QAA investigated the matter within the terms of its published Causes for Concern procedure. A preliminary enquiry was conducted by a senior member of staff from QAA. The investigation included: a review of documentation submitted with the public interest disclosure; interviews at the University with the Vice-Chancellor, the Deputy Vice-Chancellor and the Academic Registrar; a telephone interview with the external examiner concerned; and a review of documentation provided by the University.
The preliminary enquiry confirmed that the external examiner had been asked to change a judgement in her report and that a revised version of the report had been submitted to the University. A summary of the revised report had subsequently been placed on the national Teaching Quality Information website (now Unistats). In addition, the external examiner had commented on a number of other matters in her report, including examples of over-generous marking and the need for more support for less experienced students. The enquiry also looked at the way these matters had been considered and dealt with by the University.
Following its preliminary enquiry, QAA considered that sufficient evidence had been forthcoming to permit an assessment of the circumstances of the case to be made without the need for a full inspection, and that there was therefore little justification for conducting such an inspection.
The case refers to one external examiner's report among the several hundred that are received and reviewed by the University each year. No other evidence has been forthcoming to suggest a more widespread problem. The QAA Institutional audit of the university in 2005 found that the external examiner system at Kingston was working effectively. Nevertheless, the case has raised some questions about the University's practices and procedures. To address these concerns QAA has recommended that:
- a public statement be made available on the QAA website to show that the alleged incident has been investigated and an appropriate course of action has been identified
- if it has not already done so, the University reviews the assessment procedures in the School of Music to assure itself that its current external examining arrangements are working effectively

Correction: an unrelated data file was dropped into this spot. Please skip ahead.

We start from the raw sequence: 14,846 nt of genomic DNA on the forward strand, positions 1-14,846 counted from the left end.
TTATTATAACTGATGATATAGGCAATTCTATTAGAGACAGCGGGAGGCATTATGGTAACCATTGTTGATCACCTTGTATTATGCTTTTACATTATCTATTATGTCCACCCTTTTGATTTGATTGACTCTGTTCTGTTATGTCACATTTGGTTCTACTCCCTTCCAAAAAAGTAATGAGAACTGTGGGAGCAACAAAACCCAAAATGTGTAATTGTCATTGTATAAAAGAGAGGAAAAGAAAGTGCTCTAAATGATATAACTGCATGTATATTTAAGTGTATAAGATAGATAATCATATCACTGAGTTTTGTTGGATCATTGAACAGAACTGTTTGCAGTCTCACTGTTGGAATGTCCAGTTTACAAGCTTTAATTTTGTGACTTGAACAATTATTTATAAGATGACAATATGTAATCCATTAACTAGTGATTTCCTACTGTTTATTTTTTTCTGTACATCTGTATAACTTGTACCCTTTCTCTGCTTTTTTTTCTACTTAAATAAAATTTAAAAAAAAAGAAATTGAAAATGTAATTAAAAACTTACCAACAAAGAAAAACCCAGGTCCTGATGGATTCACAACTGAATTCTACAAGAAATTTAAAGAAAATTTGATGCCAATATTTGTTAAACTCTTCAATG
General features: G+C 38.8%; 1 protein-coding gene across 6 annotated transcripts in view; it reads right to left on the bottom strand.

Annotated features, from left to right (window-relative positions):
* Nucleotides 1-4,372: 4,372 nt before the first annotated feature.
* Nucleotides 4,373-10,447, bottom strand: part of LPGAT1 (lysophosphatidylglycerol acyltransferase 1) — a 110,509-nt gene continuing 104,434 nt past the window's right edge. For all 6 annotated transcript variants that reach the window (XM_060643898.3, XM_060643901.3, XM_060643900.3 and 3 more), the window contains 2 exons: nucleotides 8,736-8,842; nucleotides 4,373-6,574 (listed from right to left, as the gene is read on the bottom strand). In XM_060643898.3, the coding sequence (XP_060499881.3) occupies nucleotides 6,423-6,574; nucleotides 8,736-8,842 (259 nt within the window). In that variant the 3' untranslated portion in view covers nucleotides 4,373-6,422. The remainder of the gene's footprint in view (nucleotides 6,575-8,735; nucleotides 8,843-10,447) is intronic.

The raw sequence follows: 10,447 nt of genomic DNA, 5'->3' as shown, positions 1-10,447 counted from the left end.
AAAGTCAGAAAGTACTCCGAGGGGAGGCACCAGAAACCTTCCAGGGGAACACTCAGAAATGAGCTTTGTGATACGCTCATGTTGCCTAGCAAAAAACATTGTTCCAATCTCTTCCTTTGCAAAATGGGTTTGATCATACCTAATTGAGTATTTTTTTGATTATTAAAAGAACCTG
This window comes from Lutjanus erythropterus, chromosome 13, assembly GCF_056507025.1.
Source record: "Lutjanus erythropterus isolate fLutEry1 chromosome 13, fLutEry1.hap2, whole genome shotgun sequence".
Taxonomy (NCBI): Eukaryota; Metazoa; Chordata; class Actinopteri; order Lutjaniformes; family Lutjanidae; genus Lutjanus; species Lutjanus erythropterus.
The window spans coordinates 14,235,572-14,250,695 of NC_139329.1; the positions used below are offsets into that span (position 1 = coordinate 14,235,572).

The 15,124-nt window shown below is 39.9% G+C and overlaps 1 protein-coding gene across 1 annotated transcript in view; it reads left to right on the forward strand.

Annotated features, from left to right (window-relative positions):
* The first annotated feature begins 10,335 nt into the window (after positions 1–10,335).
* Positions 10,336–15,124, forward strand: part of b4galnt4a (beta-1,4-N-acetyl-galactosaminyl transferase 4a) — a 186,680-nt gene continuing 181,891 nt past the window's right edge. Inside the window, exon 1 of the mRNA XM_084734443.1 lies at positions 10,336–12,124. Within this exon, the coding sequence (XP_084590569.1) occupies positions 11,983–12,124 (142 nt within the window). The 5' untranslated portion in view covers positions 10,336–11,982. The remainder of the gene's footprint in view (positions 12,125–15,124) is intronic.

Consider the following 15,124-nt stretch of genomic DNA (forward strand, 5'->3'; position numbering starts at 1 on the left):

- the issues identified by the external examiner, regarding the capabilities of students and the perceived over-generous award of marks for students' work, are discussed at the appropriate levels within the University to provide assurance that the standards of awards are not being compromised
- the University reviews and, if necessary, amends its academic regulations in respect of the required independence of external examiners
- the outcomes of the above recommendations and the more general effectiveness of external examining arrangements be subject to specific scrutiny by the audit team at the time of the next QAA Institutional audit in autumn 2010.
The University has responded to the preliminary enquiry report, informing QAA that the School of Music was restructured in 2004 and is now part of a larger School of Performance, located within a different faculty structure. The faculty has looked closely at the issues raised by this case and are confident that external examiner processes are now working effectively and in accordance with normal good practice. In addition, the University has introduced stronger oversight of external examiner arrangements by senior management and the central University quality and standards team. A procedure of early alerts at senior level, in respect of concerns raised by external examiners in their reports, has been introduced. The University will also consider the issue of over-generous marking at the appropriate university-level board in the context of feedback on this matter from all external examiners.
QAA believes that the University has taken all reasonable measures to address the concerns raised, but will review progress at the next scheduled Institutional audit, in 2010. The University remains in good standing with QAA.